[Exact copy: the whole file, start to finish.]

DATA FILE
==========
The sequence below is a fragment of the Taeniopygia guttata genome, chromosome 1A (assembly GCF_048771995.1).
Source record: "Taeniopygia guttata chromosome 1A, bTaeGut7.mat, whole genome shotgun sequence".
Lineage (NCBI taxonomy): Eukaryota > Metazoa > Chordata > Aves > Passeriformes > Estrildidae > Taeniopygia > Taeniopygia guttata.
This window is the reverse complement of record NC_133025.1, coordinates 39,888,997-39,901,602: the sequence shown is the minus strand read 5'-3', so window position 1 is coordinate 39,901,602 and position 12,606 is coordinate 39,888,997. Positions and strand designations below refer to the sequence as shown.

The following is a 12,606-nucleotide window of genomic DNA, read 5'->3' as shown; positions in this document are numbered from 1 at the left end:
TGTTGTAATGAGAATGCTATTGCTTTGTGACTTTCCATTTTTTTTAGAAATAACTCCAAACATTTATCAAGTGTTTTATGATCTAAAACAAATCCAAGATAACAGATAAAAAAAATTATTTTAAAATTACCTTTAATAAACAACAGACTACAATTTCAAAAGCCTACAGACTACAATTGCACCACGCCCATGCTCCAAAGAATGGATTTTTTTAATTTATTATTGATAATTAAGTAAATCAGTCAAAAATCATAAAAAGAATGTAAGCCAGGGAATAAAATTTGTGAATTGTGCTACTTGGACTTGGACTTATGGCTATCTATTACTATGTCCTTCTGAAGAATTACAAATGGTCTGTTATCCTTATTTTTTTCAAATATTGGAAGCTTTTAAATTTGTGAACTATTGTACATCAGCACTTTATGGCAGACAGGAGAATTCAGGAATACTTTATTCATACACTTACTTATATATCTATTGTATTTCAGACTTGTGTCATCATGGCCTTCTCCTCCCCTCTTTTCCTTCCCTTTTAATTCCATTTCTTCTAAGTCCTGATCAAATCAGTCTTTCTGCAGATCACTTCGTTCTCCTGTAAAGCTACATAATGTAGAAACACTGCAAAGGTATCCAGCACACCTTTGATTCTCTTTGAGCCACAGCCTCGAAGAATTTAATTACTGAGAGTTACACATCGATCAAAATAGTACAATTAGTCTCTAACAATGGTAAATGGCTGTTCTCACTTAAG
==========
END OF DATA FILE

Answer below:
The sequence below is a fragment of the Taeniopygia guttata genome, chromosome 1A (assembly GCF_048771995.1).
Source record: "Taeniopygia guttata chromosome 1A, bTaeGut7.mat, whole genome shotgun sequence".
Lineage (NCBI taxonomy): Eukaryota > Metazoa > Chordata > Aves > Passeriformes > Estrildidae > Taeniopygia > Taeniopygia guttata.
This window is the reverse complement of record NC_133025.1, coordinates 39,888,997-39,901,602: the sequence shown is the minus strand read 5'-3', so window position 1 is coordinate 39,901,602 and position 12,606 is coordinate 39,888,997. Positions and strand designations below refer to the sequence as shown.

The following is a 12,606-nucleotide window of genomic DNA, read 5'->3' as shown; positions in this document are numbered from 1 at the left end:
TGTTGTAATGAGAATGCTATTGCTTTGTGACTTTCCATTTTTTTTAGAAATAACTCCAAACATTTATCAAGTGTTTTATGATCTAAAACAAATCCAAGATAACAGATAAAAAAAATTATTTTAAAATTACCTTTAATAAACAACAGACTACAATTTCAAAAGCCTACAGACTACAATTGCACCACGCCCATGCTCCAAAGAATGGATTTTTTTAATTTATTATTGATAATTAAGTAAATCAGTCAAAAATCATAAAAAGAATGTAAGCCAGGGAATAAAATTTGTGAATTGTGCTACTTGGACTTGGACTTATGGCTATCTATTACTATGTCCTTCTGAAGAATTACAAATGGTCTGTTATCCTTATTTTTTTCAAATATTGGAAGCTTTTAAATTTGTGAACTATTGTACATCAGCACTTTATGGCAGACAGGAGAATTCAGGAATACTTTATTCATACACTTACTTATATATCTATTGTATTTCAGACTTGTGTCATCATGGCCTTCTCCTCCCCTCTTTTCCTTCCCTTTTAATTCCATTTCTTCTAAGTCCTGATCAAATCAGTCTTTCTGCAGATCACTTCGTTCTCCTGTAAAGCTACATAATGTAGAAACACTGCAAAGGTATCCAGCACACCTTTGATTCTCTTTGAGCCACAGCCTCGAAGAATTTAATTACTGAGAGTTACACATCGATCAAAATAGTACAATTAGTCTCTAACAATGGTAAATGGCTGTTCTCACTTAAG